By G. Tracy Mehan III
Editor’s note: G. Tracy Mehan III was the head of Michigan’s Office of the Great Lakes from 1993 to 2001. His review of this book by Seth M. Siegel (Thomas Dunne Books, $27.99) first appeared in The American Spectator.
My first encounter with cutting-edge Israeli technology occurred while working on Great Lakes issues in the 1990s. An irrigation district in Michigan’s “thumb” wanted to take water from Saginaw Bay and Lake Huron, by then rife with zebra mussels, an invasive and nuisance species. The state regulators insisted on a 100-percent exclusion standard for the protection of inland waters. The district managed to locate a new technology, a filtration system fitted with a 40-micron mesh screen that met the need.
This new technology was manufactured by Amiad Filtration Systems, a company started in 1962 by the Kibbutz Amiad, a collective farm in the Upper Galilee, and, originally, a developer of a hydraulic power system to unclog irrigation hoses. I learned history of Amiad only after reading Seth Siegel’s Let There Be Water: Israel’s Solution for a Water-Starved World, an enlightening, instructive account of Israel’s rise as a “water superpower.”
“Israel is the only country in the world which has less area covered by desert today than fifty years ago,” writes Siegel. “A satellite photo of Israel dramatically demonstrates this, showing built-out cities throughout the country and a large green swath across across the Negev desert.”
Sixty percent of Israel is desert and the rest semiarid. The story of Israel’s success is intimately bound up with the early Zionist desire for a Jewish homeland in a very dry part of the world as well as its relentless focus on water management and technology at the heart of its domestic and foreign policy if not its very existence.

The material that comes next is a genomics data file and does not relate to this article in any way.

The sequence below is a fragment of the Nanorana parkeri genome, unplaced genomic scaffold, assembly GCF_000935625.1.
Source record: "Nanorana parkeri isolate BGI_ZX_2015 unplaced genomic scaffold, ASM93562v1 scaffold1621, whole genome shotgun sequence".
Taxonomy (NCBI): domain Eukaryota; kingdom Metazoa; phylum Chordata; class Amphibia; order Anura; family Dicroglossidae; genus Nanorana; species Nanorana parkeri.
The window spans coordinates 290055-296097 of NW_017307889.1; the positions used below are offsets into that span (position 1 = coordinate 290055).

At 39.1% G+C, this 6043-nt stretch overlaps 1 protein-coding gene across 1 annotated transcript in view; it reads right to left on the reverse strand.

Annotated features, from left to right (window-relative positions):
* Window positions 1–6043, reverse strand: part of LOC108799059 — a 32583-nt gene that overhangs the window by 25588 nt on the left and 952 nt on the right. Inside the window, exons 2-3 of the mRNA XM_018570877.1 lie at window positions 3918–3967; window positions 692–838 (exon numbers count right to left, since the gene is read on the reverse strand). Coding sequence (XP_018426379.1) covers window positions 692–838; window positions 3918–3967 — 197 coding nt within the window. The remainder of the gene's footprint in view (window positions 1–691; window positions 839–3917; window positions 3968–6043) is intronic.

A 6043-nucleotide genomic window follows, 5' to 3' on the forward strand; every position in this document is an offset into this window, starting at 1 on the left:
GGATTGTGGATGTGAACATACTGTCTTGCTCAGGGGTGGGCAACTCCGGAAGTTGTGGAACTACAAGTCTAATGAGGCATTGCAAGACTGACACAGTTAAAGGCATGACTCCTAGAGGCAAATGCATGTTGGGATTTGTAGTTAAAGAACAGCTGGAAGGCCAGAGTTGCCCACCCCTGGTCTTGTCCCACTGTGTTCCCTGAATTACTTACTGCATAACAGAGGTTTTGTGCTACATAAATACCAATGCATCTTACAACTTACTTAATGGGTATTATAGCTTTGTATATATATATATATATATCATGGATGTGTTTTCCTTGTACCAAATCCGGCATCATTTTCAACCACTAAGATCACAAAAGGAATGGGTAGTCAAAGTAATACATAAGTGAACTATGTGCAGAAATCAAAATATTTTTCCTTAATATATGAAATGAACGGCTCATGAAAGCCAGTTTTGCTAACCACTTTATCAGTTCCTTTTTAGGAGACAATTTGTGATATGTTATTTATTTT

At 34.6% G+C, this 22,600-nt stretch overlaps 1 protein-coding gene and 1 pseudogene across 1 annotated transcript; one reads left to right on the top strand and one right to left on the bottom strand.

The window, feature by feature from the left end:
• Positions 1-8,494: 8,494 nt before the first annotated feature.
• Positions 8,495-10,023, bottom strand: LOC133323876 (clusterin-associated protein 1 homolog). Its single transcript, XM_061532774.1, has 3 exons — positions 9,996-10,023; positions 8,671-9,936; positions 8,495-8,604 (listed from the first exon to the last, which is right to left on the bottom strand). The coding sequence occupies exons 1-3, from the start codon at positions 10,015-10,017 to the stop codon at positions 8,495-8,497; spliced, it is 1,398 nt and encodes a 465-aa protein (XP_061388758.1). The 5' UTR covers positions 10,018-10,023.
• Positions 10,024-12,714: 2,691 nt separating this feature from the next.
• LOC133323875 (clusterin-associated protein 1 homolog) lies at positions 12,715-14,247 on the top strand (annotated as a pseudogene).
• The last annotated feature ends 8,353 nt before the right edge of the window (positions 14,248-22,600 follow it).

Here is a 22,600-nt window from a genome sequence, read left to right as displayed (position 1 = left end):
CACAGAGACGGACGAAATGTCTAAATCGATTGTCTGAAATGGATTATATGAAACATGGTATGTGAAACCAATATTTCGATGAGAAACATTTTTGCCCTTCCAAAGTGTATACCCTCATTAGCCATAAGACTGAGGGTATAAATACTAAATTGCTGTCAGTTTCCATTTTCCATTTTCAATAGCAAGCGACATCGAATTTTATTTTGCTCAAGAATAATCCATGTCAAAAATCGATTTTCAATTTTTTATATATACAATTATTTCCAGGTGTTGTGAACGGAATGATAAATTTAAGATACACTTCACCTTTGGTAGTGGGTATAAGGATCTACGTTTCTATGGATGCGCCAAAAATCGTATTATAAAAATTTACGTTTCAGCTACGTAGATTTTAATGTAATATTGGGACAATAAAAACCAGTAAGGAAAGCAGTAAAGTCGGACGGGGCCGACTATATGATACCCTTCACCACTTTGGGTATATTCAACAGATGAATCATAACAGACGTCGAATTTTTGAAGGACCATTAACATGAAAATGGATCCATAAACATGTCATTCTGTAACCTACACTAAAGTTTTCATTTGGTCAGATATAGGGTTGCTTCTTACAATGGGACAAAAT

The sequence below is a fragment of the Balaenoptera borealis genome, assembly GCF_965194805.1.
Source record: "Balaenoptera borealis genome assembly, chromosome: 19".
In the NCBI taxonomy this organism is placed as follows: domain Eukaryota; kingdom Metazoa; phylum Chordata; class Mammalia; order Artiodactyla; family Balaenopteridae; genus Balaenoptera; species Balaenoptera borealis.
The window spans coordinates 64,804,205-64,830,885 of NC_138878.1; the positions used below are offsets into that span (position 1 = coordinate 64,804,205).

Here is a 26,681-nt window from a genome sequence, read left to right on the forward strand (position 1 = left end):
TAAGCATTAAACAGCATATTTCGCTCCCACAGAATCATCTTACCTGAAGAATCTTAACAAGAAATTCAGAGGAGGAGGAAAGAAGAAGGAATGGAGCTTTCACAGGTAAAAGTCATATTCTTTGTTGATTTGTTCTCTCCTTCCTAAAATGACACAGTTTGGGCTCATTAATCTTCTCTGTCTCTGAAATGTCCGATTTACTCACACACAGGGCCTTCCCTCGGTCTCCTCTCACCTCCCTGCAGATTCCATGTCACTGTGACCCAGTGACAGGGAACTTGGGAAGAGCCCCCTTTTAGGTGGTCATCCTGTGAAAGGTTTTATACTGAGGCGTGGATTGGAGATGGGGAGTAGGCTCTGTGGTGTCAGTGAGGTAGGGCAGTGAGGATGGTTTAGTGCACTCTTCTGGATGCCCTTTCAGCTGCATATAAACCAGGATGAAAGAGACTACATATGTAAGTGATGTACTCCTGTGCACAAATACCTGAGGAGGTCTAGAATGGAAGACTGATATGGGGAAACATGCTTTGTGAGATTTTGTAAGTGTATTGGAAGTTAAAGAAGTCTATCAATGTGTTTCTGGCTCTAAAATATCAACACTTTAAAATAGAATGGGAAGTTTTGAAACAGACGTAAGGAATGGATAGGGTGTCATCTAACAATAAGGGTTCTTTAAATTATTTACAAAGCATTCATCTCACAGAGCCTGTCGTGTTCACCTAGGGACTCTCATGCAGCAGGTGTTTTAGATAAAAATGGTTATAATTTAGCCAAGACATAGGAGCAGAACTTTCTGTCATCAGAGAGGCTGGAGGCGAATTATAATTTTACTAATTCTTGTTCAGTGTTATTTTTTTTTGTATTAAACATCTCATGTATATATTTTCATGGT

While many of the lessons learned from this book may apply only to Israel, with a population the equivalent of New York City, there is much that is transferrable to the rest of the world including the United States. At the signing of a Memorandum of Understanding with California Gov. Jerry Brown in 2014 to forge a strategic partnership on economic and technological innovation, water most notably, Israeli Prime Minister Benjamin Netanyahu posited this fact and a question: “Israel doesn’t have a water problem, and you may ask how is that possible?” Indeed, Israel’s rainfall was now half of what it had been when the State of Israel was founded in 1948. Yet, the population had grown tenfold. GDP had grown 70-fold, and there is an adequate surplus that can be exported to its neighbors as an instrument of diplomacy or technical swaps with its neighbors for new sources of water. The explanation, according to Netanyahu, was to be found in Israel’s recycling of sewage for agriculture, drip irrigation, prevention of leaks, and desalination. Necessity, once again, was and is the mother of invention and has made Israel a major player in the global water business whether in Asia, Africa, or the Lower Peninsula of Michigan.